Re: The Origin of Alocasia 'Black Velvet'


-----Original Message-----
From: alistair_hay_at_po-sydney@rbgsyd.gov.au
<alistair_hay_at_po-sydney@rbgsyd.gov.au>
To: ju-bo@msn.com <ju-bo@msn.com>
Date: Monday, July 06, 1998 9:19 PM
Subject: Re: The Origin of Alocasia 'Black Velvet'


   >>  I have been curious about Alocasia `Black Velvet' for some time: in
     fact it is one of the things I was hoping someone might be able to
     send me a preserved specimen (even a leaf) of, so that I could put a
     species name to it.

     The name does not appear in the index of Burnett's account: have I
     missed something?

     Alistair Hay<<

Dear Alistair,
I have been attempting to forward my letter to Elke Seubert (which she did
not answer) to your url, and there must be a problem of some sort (it may be
me, as I`m not that good on the computer as yet), but the post master keeps
returning the post as "Nondeliverable mail", no matter how carefully I type
in the address that is above your posts to me or the Aroid-l group.  You do
seem to receive my mail if I punch the "reply to sender" button on my
computer, as I am presently doing.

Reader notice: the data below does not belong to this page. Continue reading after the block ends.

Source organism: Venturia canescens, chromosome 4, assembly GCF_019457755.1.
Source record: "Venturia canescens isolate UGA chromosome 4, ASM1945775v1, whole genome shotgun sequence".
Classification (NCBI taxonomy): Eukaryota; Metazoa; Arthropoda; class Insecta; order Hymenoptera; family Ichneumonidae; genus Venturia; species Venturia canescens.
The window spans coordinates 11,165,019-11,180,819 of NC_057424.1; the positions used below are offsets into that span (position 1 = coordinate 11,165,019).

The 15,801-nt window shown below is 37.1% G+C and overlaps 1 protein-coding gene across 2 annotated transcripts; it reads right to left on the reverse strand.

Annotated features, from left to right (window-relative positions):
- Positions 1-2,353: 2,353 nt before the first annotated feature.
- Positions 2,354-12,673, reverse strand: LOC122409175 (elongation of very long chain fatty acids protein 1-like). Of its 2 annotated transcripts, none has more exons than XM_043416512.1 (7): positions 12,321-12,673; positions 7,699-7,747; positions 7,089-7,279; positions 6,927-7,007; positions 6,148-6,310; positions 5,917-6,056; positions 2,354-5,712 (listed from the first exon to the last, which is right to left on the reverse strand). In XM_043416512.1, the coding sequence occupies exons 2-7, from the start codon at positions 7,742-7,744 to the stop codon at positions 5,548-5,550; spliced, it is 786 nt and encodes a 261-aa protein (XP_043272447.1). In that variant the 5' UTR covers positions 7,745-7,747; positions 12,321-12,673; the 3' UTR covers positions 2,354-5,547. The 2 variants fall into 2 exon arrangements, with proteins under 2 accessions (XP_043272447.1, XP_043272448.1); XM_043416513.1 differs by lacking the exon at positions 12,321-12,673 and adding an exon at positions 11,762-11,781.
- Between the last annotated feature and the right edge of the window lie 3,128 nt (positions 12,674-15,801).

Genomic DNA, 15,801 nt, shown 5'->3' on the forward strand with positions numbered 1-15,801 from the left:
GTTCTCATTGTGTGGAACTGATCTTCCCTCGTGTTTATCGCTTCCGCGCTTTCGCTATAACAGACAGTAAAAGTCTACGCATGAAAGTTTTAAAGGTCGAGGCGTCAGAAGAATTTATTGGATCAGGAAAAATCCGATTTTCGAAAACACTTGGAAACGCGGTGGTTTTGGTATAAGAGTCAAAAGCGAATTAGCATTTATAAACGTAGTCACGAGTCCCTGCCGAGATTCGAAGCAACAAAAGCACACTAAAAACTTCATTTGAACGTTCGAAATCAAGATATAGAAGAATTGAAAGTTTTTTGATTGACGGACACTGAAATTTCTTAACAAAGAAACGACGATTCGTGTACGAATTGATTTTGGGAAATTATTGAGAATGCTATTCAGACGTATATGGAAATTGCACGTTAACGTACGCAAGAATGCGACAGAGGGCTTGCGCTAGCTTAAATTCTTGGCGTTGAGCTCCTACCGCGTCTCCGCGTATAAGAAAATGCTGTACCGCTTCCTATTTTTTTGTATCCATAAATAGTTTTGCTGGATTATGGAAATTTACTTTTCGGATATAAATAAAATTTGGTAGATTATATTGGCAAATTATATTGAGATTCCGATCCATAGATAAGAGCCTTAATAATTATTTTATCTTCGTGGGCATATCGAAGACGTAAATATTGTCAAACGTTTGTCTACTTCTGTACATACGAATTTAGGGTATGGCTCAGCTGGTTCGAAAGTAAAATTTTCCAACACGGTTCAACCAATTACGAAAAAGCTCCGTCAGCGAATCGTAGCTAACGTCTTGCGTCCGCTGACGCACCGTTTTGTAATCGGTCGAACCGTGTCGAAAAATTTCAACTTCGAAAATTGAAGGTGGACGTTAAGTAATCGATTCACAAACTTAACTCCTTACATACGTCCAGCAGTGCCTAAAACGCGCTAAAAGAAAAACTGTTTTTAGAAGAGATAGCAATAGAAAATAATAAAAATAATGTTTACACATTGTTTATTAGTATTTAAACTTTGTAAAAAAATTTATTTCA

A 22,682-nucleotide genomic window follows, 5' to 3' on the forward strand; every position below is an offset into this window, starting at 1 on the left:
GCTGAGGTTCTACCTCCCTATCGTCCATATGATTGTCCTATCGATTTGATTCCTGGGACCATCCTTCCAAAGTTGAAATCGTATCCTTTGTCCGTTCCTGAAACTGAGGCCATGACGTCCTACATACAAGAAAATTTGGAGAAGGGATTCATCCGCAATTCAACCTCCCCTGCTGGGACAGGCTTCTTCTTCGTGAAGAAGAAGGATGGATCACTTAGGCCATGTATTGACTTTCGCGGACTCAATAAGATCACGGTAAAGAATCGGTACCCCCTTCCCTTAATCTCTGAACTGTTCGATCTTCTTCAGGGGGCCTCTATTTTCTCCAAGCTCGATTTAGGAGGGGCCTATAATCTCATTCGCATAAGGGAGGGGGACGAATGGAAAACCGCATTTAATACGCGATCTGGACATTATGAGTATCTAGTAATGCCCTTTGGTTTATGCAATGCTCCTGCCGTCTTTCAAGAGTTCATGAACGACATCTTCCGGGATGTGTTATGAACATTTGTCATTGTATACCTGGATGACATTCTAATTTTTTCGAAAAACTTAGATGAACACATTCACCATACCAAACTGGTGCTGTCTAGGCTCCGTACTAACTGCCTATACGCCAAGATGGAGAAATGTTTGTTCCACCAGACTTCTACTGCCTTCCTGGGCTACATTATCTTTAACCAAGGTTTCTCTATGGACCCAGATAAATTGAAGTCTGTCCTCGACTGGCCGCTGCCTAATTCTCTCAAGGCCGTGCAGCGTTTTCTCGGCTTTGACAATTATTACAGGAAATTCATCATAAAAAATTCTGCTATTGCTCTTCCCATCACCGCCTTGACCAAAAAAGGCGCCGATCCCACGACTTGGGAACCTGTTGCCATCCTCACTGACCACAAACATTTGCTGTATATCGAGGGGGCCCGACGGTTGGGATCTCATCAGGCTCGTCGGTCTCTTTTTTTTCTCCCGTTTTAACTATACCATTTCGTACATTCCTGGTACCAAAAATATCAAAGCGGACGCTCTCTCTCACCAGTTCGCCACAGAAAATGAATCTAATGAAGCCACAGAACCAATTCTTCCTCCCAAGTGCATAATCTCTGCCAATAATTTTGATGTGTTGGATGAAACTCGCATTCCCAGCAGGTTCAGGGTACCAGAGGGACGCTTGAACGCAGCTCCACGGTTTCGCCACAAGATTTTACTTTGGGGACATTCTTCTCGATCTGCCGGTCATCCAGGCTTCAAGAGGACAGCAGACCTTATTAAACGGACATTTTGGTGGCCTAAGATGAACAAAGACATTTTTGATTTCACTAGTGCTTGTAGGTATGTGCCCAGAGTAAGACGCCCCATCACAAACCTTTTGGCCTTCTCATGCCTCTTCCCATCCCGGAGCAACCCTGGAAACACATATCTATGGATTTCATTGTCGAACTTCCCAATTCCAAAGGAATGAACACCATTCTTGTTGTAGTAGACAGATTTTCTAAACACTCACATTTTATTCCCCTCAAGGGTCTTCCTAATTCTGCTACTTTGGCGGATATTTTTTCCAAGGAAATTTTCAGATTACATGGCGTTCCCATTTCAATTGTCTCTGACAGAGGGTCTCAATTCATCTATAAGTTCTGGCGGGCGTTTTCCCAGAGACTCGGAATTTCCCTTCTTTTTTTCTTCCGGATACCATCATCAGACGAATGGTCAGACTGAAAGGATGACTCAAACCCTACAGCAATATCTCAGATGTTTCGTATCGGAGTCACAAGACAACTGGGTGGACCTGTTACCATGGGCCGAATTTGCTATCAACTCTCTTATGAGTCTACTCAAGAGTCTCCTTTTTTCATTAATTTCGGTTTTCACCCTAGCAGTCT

Any ideas on what could be wrong, or do you have a less complicated address
to which I could forward mail?
I will be answering your letter to me re: the seed paper soon.
Sincerely,
Julius
ju-bo@msn.com
ju-bo@msn.com
     alistair@rbgsyd.gov.au


______________________________ Reply Separator
_________________________________
Subject: The Origin of Alocasia 'Black Velvet'
Author:  <aroid-l@mobot.org> at mailgate
Date:    7/6/98 8:05 AM


Geoffrey and All,

Alocasia 'Black Velvet' is a cultivar I named circa six years ago.  I
got it from the Lyon Arboretum, Hawaii.  I don't recall what they called
it, and I gave it what I thought to be a catchy commercial moniker.  The
Lyon purportedly received it from a collector in
Japan.  From there the origin becomes murky.  The legend I pass on is
that a Japanese orchidologist discovered the species while botanising
for orchids in Borneo.  The orchidologist either collected a single
individual or only succeeded with cultivating one individual as I have
only seen the clone A. 'Black Velvet' in collections and in tissue
culture production (http://www.agristarts.com).  The orchidologist kept
the attractive plant's origin a secret for fear of over collection, wild
population descimation, habitat destruction, etc.  There is an image of
a tetraploid clone of A. 'Black Velvet' that I selected from a tissue
culture population some years ago at
http://www.mobot.org/IAS/Hort/Tculture/abkvvt.html .  You can probably
find another yourself as the tissue culturing seems to produce many of
these.

Maybe Dr. Hay can give us a species name for this stunning Alocasia.  By
the way, it is one of many stunning Alocasia species that are described
very nicely in David Burnett's Aroideana edition Vol. 7, 3-4 "Cultivated
Alocasia", http://www.mobot.org/IAS/bk-issue.html .

Best Regards,  Scott

Scott Hyndman
Winter Park, Florida
USDA  Hardiness Zone 9a
scothynd@magicnet.net

















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